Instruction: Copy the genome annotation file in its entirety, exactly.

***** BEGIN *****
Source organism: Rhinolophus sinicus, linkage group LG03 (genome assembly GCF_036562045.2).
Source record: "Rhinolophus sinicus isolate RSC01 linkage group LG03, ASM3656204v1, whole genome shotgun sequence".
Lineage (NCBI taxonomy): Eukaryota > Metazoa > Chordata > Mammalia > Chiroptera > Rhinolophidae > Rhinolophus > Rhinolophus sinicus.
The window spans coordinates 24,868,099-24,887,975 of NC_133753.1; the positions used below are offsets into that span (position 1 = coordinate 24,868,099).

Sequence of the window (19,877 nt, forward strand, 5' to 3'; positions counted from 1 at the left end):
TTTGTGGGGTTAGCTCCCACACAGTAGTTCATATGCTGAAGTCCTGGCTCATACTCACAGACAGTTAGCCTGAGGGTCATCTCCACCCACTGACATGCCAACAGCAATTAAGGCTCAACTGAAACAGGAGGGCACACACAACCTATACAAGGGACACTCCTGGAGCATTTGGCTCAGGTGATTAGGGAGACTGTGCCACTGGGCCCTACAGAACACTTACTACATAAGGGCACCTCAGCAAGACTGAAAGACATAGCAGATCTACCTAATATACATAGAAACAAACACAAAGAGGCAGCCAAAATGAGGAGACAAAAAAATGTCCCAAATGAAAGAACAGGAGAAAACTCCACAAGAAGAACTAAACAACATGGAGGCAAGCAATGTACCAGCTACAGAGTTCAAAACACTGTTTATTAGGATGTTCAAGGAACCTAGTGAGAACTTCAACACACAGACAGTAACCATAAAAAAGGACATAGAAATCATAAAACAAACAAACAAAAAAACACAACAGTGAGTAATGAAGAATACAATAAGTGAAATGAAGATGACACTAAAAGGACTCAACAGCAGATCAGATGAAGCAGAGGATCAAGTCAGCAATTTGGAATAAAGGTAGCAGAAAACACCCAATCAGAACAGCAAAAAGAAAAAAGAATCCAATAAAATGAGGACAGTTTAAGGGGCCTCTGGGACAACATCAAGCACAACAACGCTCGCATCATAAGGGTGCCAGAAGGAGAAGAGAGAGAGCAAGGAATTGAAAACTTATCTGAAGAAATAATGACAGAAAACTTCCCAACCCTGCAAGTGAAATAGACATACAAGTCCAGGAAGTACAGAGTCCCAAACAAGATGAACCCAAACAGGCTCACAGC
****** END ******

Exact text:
Source organism: Rhinolophus sinicus, linkage group LG03 (genome assembly GCF_036562045.2).
Source record: "Rhinolophus sinicus isolate RSC01 linkage group LG03, ASM3656204v1, whole genome shotgun sequence".
Lineage (NCBI taxonomy): Eukaryota > Metazoa > Chordata > Mammalia > Chiroptera > Rhinolophidae > Rhinolophus > Rhinolophus sinicus.
The window spans coordinates 24,868,099-24,887,975 of NC_133753.1; the positions used below are offsets into that span (position 1 = coordinate 24,868,099).

Sequence of the window (19,877 nt, forward strand, 5' to 3'; positions counted from 1 at the left end):
TTTGTGGGGTTAGCTCCCACACAGTAGTTCATATGCTGAAGTCCTGGCTCATACTCACAGACAGTTAGCCTGAGGGTCATCTCCACCCACTGACATGCCAACAGCAATTAAGGCTCAACTGAAACAGGAGGGCACACACAACCTATACAAGGGACACTCCTGGAGCATTTGGCTCAGGTGATTAGGGAGACTGTGCCACTGGGCCCTACAGAACACTTACTACATAAGGGCACCTCAGCAAGACTGAAAGACATAGCAGATCTACCTAATATACATAGAAACAAACACAAAGAGGCAGCCAAAATGAGGAGACAAAAAAATGTCCCAAATGAAAGAACAGGAGAAAACTCCACAAGAAGAACTAAACAACATGGAGGCAAGCAATGTACCAGCTACAGAGTTCAAAACACTGTTTATTAGGATGTTCAAGGAACCTAGTGAGAACTTCAACACACAGACAGTAACCATAAAAAAGGACATAGAAATCATAAAACAAACAAACAAAAAAACACAACAGTGAGTAATGAAGAATACAATAAGTGAAATGAAGATGACACTAAAAGGACTCAACAGCAGATCAGATGAAGCAGAGGATCAAGTCAGCAATTTGGAATAAAGGTAGCAGAAAACACCCAATCAGAACAGCAAAAAGAAAAAAGAATCCAATAAAATGAGGACAGTTTAAGGGGCCTCTGGGACAACATCAAGCACAACAACGCTCGCATCATAAGGGTGCCAGAAGGAGAAGAGAGAGAGCAAGGAATTGAAAACTTATCTGAAGAAATAATGACAGAAAACTTCCCAACCCTGCAAGTGAAATAGACATACAAGTCCAGGAAGTACAGAGTCCCAAACAAGATGAACCCAAACAGGCTCACAGC